If the Buccaneers have decided what it is they plan to do with running back Doug Martin they aren’t saying. At least not publicly.
Neither general manager Jason Licht nor coach Dirk Koetter would hint at their plans during the NFL Scouting Combine last month and they didn’t hint at them during the NFL Owners Meetings in Phoenix this week either.
Koetter did, however, reveal one concern he does have regarding Martin and it’s tied more to what’s left of his four-game suspension for violating the NFL’s PED policy than it is his drug dependency issue.
Martin still must serve three games of that four-game suspension and while visiting with reporters at the NFC Coach’s Breakfast at the owner’s meetings on Wednesday, Koetter said that creates a scheduling problem.
“I’m a Doug Martin fan, but when you know you’re not going to have him for three weeks, how do you do the reps?” Koetter asked rhetorically.
It’s a good question but if that is really the greatest concern the Bucs have going forward with Martin then it would seem the two parties are back in a pretty good place.
We don’t know that for sure, of course, but keep in mind that Martin won’t be allowed to be a part of the team for those three weeks so the Bucs will do what all teams do in situations like these and treat it as if Martin is injured.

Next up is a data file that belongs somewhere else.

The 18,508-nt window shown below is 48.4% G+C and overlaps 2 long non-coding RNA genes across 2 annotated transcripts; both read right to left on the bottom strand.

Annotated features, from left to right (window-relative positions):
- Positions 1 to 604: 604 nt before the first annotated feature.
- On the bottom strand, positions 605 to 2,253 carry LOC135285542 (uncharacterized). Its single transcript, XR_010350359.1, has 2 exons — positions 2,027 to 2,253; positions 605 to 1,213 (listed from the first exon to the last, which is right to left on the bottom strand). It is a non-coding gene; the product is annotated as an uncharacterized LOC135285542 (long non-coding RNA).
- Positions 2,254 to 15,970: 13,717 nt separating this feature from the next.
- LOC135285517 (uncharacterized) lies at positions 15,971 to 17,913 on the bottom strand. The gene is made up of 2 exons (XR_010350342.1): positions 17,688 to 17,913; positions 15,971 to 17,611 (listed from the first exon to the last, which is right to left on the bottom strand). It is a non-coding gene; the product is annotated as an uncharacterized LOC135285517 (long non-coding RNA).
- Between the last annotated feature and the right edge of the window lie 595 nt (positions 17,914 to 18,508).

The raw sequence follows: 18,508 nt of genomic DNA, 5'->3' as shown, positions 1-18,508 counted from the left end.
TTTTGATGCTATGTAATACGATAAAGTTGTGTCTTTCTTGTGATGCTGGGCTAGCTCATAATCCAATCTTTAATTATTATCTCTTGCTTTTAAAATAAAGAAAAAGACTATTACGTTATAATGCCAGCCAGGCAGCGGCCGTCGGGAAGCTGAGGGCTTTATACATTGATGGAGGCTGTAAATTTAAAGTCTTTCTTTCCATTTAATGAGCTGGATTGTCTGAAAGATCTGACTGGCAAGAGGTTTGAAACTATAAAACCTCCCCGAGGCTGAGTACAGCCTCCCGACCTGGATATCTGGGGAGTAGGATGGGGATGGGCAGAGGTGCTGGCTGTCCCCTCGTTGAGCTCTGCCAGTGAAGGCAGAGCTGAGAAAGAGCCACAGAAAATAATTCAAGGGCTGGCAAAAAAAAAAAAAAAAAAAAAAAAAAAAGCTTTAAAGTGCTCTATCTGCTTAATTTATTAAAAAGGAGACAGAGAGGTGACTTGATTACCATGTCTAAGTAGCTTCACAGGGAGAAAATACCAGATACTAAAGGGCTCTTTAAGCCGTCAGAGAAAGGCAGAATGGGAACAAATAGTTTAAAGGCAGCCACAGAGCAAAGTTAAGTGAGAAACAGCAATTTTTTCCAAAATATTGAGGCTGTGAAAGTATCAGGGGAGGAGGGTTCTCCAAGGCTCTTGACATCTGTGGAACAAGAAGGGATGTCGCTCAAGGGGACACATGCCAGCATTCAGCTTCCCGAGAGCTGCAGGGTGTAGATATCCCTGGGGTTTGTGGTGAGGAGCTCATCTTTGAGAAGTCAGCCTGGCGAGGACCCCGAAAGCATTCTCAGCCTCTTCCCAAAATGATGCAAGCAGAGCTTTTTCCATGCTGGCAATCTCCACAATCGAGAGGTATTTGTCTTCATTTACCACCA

Now, the bigger question is, how do the Bucs handle the distribution of practice reps in training camp? There, too, this shouldn’t be that much of a concern, particularly if the Bucs project Martin as their lead back.
If that’s the case then they can give Martin his usual workload and give a few more reps to the second and third backs on the depth chart, with those on the back end suffering the loss.
That’s how the reps usually go anyway, and something to keep in mind here is that the Bucs have never made much use of Martin during the preseason anyway, especially during games.
So yes, there is math problem to be worked out here, but it’s hard to imagine the Bucs will let Martin go simply because they’re a little unsure of how to dole out the reps in offseason workouts and training camp.
If that proves to be the case, then you can probably bet that a decision what to do with Martin was made weeks ago and that they never really had any intentions of bringing him back in the first place.